The way Veeam's Synthetic Backup works is that after the first full backup, all subsequent backups are incremental, meaning just the changes from the last backup run, forever. Veeam Backup "injects" the changes into the full recovery file (.VBK) and then also saves any data replaced during this process into the reversed incremental changes file (.VRB). The .VBK file is always a full recovery file and the largest file in the directory. The .VBK file also has the most current modified date as it gets updated after each backup cycle.

The .VRB files do not change, as they contain the .VBK data blocks which were replaced by incremental data for that particular incremental backup run. To restore or roll-back to a particular date/time, all related .VRB files are applied to the .VBK file in the required order to get you back to that point-in-time.

The retention policy specifies how many of the .VRB files you want to keep, this also then corresponds to how "far" you can roll-back. If the retention policy is set to 14, then the 15th time the backup job runs it will delete the oldest .VRB file.

Veeam utilized the same metholody for it's Replication except that the changes get "injected" into the .VMDK file on the target, there is no .VBK file. There are .VRB files and this is what allows for replication roll-back.

If you archive the .VBK and associated .VRB files as a set to tape, you can recover them back to disk if needed and import them into Veeam Backup 2.0 to roll-back or recover to any point in time in that set.

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Veeam Synthetic Backup Explained, 4.4 out of 5 based on 20 ratings

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  • dj medieval

    Doug,

    You’re following me on twitter. I noticed, so I came to this blog to check out what’s up, and realized your company produces products that compete with Vizioncore’s offerings, in particular the Veeam Monitor. vCharter Pro is a nightmare and I wish it would end. I hope I can make contact with you in the next few days, because I’d really like to evaluate Veeam in our environment, and I’m glad to work with a company that allows its engineers to post cool stuff on blogs and twitter without dropping the hammer on them.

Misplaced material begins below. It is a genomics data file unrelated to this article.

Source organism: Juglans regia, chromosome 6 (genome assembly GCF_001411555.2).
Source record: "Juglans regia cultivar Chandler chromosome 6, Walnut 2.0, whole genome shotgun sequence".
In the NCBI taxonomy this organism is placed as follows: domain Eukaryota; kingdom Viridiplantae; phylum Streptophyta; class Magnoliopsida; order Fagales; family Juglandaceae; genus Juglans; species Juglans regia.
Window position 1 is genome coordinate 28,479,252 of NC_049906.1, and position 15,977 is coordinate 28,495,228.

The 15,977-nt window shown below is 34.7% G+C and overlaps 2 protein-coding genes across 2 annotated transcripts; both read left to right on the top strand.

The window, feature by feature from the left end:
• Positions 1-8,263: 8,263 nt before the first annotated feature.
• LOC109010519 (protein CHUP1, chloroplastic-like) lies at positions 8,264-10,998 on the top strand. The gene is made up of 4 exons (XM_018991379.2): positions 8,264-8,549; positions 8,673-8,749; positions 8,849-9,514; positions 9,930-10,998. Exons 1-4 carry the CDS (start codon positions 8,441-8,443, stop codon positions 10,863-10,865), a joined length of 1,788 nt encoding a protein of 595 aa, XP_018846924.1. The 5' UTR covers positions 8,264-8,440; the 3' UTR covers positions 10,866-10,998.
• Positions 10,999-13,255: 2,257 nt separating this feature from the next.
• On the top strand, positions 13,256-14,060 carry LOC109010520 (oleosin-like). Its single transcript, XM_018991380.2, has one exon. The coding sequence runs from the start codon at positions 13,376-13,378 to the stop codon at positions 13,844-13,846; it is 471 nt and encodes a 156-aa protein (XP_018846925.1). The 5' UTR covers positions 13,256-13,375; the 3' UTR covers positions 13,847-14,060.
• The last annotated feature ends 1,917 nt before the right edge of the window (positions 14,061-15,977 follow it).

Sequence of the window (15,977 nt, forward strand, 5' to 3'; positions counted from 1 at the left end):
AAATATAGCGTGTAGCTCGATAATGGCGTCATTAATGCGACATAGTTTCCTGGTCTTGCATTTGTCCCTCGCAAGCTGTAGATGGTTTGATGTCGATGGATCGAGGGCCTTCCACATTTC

DJ Medieval

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  • http://drewgreen.net Drew Green

    Thanks for this explanation. I was a bit confused at how this worked, but this cleared things up for me.

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  • http://www.itree.com.au Albert

    Yes indeed, Veeam is great, this product is must have with VMware vSphere product 🙂

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  • Pingback: Veeam Backup – Support for rotated media - Hypervisor.fr()

  • Mike

    Great explanation! Are the incremental and reversed incremental files compressed and/or dedupe?

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  • http://www.veeam.com Anton Gostev

    Yes, they are compressed and deduped.

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  • Hussain

    I’m still a bit confused on how to configure the retention policy. Before Veeam backup, I used to use the Backup Exec, Weekly Full, Daily incremental and Monthly Full Backup.

    Now I do have Veeam as well as Backup Exec, What I want to achieve is to have Veeam to run Weekly as Full Backup and starting from Sunday towards Thursday as incremental. Backup Exec will backup the VBK and VIB files on a daily basis.

    For how long shall I configure the retention policy?

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  • Hussain

    Hello,
    For replication, we can set the Retention Period as 1, which will end up having the VM files and 1 .vbk file. This will save space on the VMFS Datastore Destination.

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